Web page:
By the late 60’s, a series of commercial failures caused Mario Bava to lose his deal with American International Pictures, but the successes of Twitch of the Death Nerve and Baron Blood turned his fortunes around. Now, he was allowed to make movies without studio interference.
Bava was allowed to create Lisa and the Devil as a non-commercial film, but it flopped in Italy and the U.S., where it would be retitled House of Exorcism with twenty minutes of the film cut and a new scene with Elke Sommer and Robert Alda would rip off The Exorcist. Producer Alfredo Leone wanted this new footage to have profanity and strong sexual content, which Bava refused to do. He even tried to get Sommer to not be in these scenes and dropped out of the film. The re-edited (that’s being really fair to what is a hack job) version also flopped. For a much more in-depth telling of this story, please visit Groovy Doom.
So what is Lisa and the Devil about? Well, Lisa is a tourist who wanders away from a guided group tour to explore an antique store where Leandro (Telly Savalas, who if you ever get the chance to visit Pittsburgh, is featured in an epic photo in the Hollywood Bowl area of the famed Arsenal Lanes bowling alley) is purchasing a dummy. She looks at the man — who looks just like a demon she saw in a fresco — and runs. She then meets a mustache wearing man who recognizes her, but she bumps him into falling down the stairs to his death (or maybe not).
Lisa can’t find her way back to her tour, so she follows a couple and their driver (who is secretly dating the wife), but they break down at a mansion where Leandro coincidentally (or maybe not) works as a butler for the blind Countess and her son Maximilian, who begs his mother to let them stay.
The mustache man may (or maybe not) still be alive, as he stalks Lisa. There’s also a mystery guest in the mansion who may be a prisoner and Lisa may (or maybe not) be Elena, Maximilian’s long-lost lover. And oh yeah, the mustache guy is really Carlos, the Countesses second husband and Elena or Lisa (or maybe not) was sleeping with him.
This next part needs some careful wordsmithing. Carlos — that’s mustache man’s name — is being prepared for burial by Leandro while still being alive. Lisa freaks out as he tries to take her away from the mansion, but he’s killed by Maximilian, but then he’s not even real, but the dummy Leandro bought at the start of the movie.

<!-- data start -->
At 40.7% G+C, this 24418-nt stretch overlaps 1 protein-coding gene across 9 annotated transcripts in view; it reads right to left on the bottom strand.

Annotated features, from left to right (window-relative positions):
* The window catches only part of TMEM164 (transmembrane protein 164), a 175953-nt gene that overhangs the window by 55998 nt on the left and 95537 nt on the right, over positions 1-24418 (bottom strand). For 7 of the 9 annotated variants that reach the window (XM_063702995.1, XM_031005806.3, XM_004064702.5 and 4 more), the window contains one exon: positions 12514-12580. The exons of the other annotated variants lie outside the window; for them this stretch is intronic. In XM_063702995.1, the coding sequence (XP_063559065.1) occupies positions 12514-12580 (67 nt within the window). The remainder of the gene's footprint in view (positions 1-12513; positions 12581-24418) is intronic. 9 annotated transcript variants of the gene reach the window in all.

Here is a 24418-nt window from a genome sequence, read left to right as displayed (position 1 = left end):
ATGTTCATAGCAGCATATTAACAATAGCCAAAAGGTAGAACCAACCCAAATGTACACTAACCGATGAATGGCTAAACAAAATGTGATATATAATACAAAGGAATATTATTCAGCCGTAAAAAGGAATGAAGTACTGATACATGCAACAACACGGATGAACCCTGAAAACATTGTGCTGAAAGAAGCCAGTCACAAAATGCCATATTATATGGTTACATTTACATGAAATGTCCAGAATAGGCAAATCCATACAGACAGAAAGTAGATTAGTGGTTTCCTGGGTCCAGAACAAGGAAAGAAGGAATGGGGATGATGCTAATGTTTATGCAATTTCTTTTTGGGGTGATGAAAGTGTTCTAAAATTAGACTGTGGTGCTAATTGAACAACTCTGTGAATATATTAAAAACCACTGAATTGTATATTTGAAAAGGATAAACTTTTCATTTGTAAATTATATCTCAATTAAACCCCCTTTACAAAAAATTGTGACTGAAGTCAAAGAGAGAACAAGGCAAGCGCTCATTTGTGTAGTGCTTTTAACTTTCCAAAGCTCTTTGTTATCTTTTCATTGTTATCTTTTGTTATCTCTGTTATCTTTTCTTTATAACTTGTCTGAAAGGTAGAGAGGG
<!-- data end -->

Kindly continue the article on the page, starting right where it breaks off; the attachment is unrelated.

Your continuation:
If that made you say, “What the fuck?” then get ready. The young driver loverboy is killed while fixing the car, but Leandro offers to cover it all up if he can take care of the body. The husband demands that his wife leave with him, so she runs him over with the car. Then, she is murdered by Maximilian. Whew.
Lisa is knocked out by all of this and Leandro dresses her like Elena. Turns out he is a demon indebted to the Countess and Maximilian and forced to help them play out their lives again and again and again, using dummies to represent each of them. As Lisa arrived and interrupted his shopping for new dummies, her real form must now become Elena. But wait? Isn’t Lisa Elena? That’s what Maximilian thinks, as he takes her to the secret room, where we learn that Elena’s corpse and ghost are the mystery guest. He drugs Lisa and starts to rape her when the ghost laughs at him, causing him to stop and tell his mother what he has done: he killed Carlos for betraying his mother by sleeping with Elena, but imprisoned her rather than letting her get away. When his mother tells him the only next logical step is to kill Lisa, he kills her instead.
He then finds every dead person all gathered at a table for dinner. His mother tries to kill him, so he jumped out a window and is impaled on a fence. Leandro appears behind the dead bodies.
Lisa escapes, but not before she sees Leandro refuse to accept a doll of her. On an amazing 1960’s plane, complete with spiral staircase, she discovers that the entire plane is empty, except for the pilot — Leandro. She collapses and becomes the dummy that he carries back to the house.
Lisa and the Devil was Bava’s dream project turned nightmare. The end result — which didn’t play in wide release in the director’s lifetime — is a waking dream of doom, dread and predestined death. I wouldn’t recommend it if you’re looking for a straight narrative, but it’s a strong film for those seeking to explore and be mesmerized.